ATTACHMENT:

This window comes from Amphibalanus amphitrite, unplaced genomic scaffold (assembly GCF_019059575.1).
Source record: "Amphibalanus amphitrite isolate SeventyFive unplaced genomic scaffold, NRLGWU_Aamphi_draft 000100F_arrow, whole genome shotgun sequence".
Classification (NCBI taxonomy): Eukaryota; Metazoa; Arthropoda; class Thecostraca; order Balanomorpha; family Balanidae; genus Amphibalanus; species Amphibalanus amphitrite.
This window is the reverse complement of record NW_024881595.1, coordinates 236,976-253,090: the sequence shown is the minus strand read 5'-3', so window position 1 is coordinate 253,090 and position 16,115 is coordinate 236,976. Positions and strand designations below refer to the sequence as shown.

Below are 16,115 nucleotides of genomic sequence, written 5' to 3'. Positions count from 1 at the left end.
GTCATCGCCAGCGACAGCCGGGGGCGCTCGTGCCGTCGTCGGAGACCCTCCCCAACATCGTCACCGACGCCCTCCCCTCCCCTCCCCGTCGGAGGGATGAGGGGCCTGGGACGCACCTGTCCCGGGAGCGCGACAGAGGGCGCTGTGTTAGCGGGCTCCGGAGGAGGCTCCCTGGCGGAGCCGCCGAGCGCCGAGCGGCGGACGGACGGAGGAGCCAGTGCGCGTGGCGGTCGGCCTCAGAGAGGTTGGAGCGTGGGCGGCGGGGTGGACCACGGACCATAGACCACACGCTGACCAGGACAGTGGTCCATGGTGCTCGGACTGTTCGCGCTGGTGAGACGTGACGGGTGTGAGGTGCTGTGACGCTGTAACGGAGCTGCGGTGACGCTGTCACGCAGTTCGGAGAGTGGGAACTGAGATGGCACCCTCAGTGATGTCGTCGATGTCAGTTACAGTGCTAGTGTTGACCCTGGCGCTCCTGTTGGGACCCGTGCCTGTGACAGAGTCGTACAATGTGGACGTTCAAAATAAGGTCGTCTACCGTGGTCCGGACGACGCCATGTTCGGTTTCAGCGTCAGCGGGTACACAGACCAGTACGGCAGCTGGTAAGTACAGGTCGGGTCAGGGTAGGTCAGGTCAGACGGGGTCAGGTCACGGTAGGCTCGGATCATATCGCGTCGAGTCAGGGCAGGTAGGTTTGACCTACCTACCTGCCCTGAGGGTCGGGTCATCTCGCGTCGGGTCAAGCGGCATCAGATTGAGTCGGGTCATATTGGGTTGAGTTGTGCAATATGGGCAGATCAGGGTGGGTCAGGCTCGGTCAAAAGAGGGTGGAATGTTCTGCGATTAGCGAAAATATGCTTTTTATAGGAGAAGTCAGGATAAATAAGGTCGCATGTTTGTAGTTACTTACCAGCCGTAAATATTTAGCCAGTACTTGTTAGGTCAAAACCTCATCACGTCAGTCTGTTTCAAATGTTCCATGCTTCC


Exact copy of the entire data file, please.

This window comes from Amphibalanus amphitrite, unplaced genomic scaffold (assembly GCF_019059575.1).
Source record: "Amphibalanus amphitrite isolate SeventyFive unplaced genomic scaffold, NRLGWU_Aamphi_draft 000100F_arrow, whole genome shotgun sequence".
Classification (NCBI taxonomy): Eukaryota; Metazoa; Arthropoda; class Thecostraca; order Balanomorpha; family Balanidae; genus Amphibalanus; species Amphibalanus amphitrite.
This window is the reverse complement of record NW_024881595.1, coordinates 236,976-253,090: the sequence shown is the minus strand read 5'-3', so window position 1 is coordinate 253,090 and position 16,115 is coordinate 236,976. Positions and strand designations below refer to the sequence as shown.

Below are 16,115 nucleotides of genomic sequence, written 5' to 3'. Positions count from 1 at the left end.
GTCATCGCCAGCGACAGCCGGGGGCGCTCGTGCCGTCGTCGGAGACCCTCCCCAACATCGTCACCGACGCCCTCCCCTCCCCTCCCCGTCGGAGGGATGAGGGGCCTGGGACGCACCTGTCCCGGGAGCGCGACAGAGGGCGCTGTGTTAGCGGGCTCCGGAGGAGGCTCCCTGGCGGAGCCGCCGAGCGCCGAGCGGCGGACGGACGGAGGAGCCAGTGCGCGTGGCGGTCGGCCTCAGAGAGGTTGGAGCGTGGGCGGCGGGGTGGACCACGGACCATAGACCACACGCTGACCAGGACAGTGGTCCATGGTGCTCGGACTGTTCGCGCTGGTGAGACGTGACGGGTGTGAGGTGCTGTGACGCTGTAACGGAGCTGCGGTGACGCTGTCACGCAGTTCGGAGAGTGGGAACTGAGATGGCACCCTCAGTGATGTCGTCGATGTCAGTTACAGTGCTAGTGTTGACCCTGGCGCTCCTGTTGGGACCCGTGCCTGTGACAGAGTCGTACAATGTGGACGTTCAAAATAAGGTCGTCTACCGTGGTCCGGACGACGCCATGTTCGGTTTCAGCGTCAGCGGGTACACAGACCAGTACGGCAGCTGGTAAGTACAGGTCGGGTCAGGGTAGGTCAGGTCAGACGGGGTCAGGTCACGGTAGGCTCGGATCATATCGCGTCGAGTCAGGGCAGGTAGGTTTGACCTACCTACCTGCCCTGAGGGTCGGGTCATCTCGCGTCGGGTCAAGCGGCATCAGATTGAGTCGGGTCATATTGGGTTGAGTTGTGCAATATGGGCAGATCAGGGTGGGTCAGGCTCGGTCAAAAGAGGGTGGAATGTTCTGCGATTAGCGAAAATATGCTTTTTATAGGAGAAGTCAGGATAAATAAGGTCGCATGTTTGTAGTTACTTACCAGCCGTAAATATTTAGCCAGTACTTGTTAGGTCAAAACCTCATCACGTCAGTCTGTTTCAAATGTTCCATGCTTCC